In Apulia (ital. Puglia), a region in the far south of the Italian Peninsula, the cultivation of olive trees to produce olive oil is an agricultural tradition that goes back thousands of years. In the hills outside the sea town of Santa Maria di Leuca, the landscape is dominated by olive groves. Local families own these olive groves, the oil is mostly used for their own consumption or to gain a small additional income, but large-scale production of olive oil is the exemption in this area. The traditional agricultural landscape includes dry stone walls that mark the limits of the family properties, and typical stone huts called “Pajara” (which are similar to the more famous trulli but without their conical roof), used for the storage of agricultural tools.
However, since 2013, a new plant disease called Olive quick decline syndrome has heavily affected the olive trees. The disease is caused by a bacterium, Xylella fastidiosa, which is transmitted by small insects. The bacterial infection limits the olive tree’s ability to move water and nutrients, and over time the trees withers and dies. Millions of olive trees in Apulia have died, and in many cases, the olive groves area abandoned. Universities and research institutes are actively searching for Xylella resistant or at least tolerant olive varieties, and some farmers in Apulia attempt to replant their groves with new trees. In the long-term, resistant cultivars is the most promising, and environmentally most sustainable strategy.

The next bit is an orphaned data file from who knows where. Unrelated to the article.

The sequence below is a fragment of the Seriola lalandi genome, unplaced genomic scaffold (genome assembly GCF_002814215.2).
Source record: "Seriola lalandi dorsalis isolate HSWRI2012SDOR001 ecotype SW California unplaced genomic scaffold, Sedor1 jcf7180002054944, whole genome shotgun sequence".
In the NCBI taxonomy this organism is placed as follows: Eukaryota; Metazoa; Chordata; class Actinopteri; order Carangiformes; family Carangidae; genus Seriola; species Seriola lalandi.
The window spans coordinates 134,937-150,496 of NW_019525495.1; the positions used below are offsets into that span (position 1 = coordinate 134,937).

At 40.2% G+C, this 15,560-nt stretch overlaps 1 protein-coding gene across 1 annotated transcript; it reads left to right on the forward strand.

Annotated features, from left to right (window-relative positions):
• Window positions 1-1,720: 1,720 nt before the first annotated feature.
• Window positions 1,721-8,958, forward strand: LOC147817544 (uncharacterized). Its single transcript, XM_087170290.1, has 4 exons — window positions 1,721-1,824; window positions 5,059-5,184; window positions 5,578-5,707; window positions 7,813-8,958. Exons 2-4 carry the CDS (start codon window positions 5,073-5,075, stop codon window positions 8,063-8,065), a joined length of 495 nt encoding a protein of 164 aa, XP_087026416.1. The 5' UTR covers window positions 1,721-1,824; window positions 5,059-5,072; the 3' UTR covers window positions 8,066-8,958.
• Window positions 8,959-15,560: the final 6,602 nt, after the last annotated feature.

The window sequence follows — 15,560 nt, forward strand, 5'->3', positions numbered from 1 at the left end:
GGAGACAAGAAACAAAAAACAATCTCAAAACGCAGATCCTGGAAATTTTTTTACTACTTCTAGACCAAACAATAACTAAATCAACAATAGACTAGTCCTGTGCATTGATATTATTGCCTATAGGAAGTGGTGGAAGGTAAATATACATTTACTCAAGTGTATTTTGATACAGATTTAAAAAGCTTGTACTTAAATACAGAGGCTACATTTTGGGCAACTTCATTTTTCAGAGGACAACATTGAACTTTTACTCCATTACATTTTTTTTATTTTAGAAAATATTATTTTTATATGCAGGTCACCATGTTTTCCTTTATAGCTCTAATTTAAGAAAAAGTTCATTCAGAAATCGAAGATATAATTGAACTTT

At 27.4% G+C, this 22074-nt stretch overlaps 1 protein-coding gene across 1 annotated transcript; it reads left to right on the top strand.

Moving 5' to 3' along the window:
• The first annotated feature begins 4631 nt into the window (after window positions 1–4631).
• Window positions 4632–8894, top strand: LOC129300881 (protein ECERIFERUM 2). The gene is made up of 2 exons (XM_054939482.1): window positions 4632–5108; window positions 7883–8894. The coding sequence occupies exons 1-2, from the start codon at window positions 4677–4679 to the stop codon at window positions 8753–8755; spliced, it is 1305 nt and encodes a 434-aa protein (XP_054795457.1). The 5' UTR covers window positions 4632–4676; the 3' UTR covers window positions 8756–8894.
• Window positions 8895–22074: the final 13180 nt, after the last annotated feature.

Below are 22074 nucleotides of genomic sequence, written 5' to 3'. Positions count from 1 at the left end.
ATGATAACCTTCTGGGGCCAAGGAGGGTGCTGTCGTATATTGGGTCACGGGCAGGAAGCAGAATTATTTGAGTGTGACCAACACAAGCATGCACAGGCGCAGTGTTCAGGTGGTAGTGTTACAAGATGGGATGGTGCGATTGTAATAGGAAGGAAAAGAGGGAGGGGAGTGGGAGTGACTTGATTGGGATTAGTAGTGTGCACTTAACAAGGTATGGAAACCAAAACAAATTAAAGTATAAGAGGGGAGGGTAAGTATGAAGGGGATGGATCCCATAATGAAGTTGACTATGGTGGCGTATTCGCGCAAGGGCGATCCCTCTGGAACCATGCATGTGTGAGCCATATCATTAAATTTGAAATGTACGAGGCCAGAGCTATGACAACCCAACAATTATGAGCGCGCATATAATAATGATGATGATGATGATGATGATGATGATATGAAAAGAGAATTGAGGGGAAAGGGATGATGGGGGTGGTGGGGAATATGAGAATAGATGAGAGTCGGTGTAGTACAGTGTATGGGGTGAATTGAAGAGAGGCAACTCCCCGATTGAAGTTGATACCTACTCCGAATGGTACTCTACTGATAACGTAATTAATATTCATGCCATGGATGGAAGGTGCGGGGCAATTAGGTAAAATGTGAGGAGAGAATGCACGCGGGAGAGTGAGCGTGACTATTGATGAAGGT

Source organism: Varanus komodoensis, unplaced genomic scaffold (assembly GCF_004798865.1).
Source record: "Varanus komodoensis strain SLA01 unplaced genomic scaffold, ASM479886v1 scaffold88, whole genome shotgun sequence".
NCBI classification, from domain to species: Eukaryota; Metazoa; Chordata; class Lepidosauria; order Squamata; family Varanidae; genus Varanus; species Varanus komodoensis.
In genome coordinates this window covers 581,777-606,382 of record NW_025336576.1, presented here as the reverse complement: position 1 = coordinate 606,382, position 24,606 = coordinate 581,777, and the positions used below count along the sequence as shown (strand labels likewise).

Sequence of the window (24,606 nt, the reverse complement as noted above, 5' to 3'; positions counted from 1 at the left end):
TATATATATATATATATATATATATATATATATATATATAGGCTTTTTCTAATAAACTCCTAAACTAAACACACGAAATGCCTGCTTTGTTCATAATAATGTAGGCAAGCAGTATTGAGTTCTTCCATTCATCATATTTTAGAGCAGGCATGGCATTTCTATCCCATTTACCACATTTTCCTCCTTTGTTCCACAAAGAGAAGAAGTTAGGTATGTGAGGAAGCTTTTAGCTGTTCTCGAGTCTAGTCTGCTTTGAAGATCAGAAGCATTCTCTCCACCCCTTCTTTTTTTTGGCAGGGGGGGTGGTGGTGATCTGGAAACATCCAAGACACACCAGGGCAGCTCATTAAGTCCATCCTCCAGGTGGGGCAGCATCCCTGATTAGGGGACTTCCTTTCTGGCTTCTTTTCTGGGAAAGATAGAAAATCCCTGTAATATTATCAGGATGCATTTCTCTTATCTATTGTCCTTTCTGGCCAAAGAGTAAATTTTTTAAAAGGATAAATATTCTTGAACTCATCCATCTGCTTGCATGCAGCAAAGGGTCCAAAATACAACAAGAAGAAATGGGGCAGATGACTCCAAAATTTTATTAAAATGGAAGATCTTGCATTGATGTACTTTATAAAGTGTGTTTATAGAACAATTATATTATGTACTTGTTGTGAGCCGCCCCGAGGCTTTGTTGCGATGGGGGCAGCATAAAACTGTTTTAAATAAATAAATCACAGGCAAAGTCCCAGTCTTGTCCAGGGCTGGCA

Paisaia European Landscape Foundation has started working with a local family and is investigating ways to rescue some parts of this unique traditional agricultural landscape, while conserving Pajara and dry stone walls at the same time.
Photos: Copyright Thomas Abeli, with kind permission.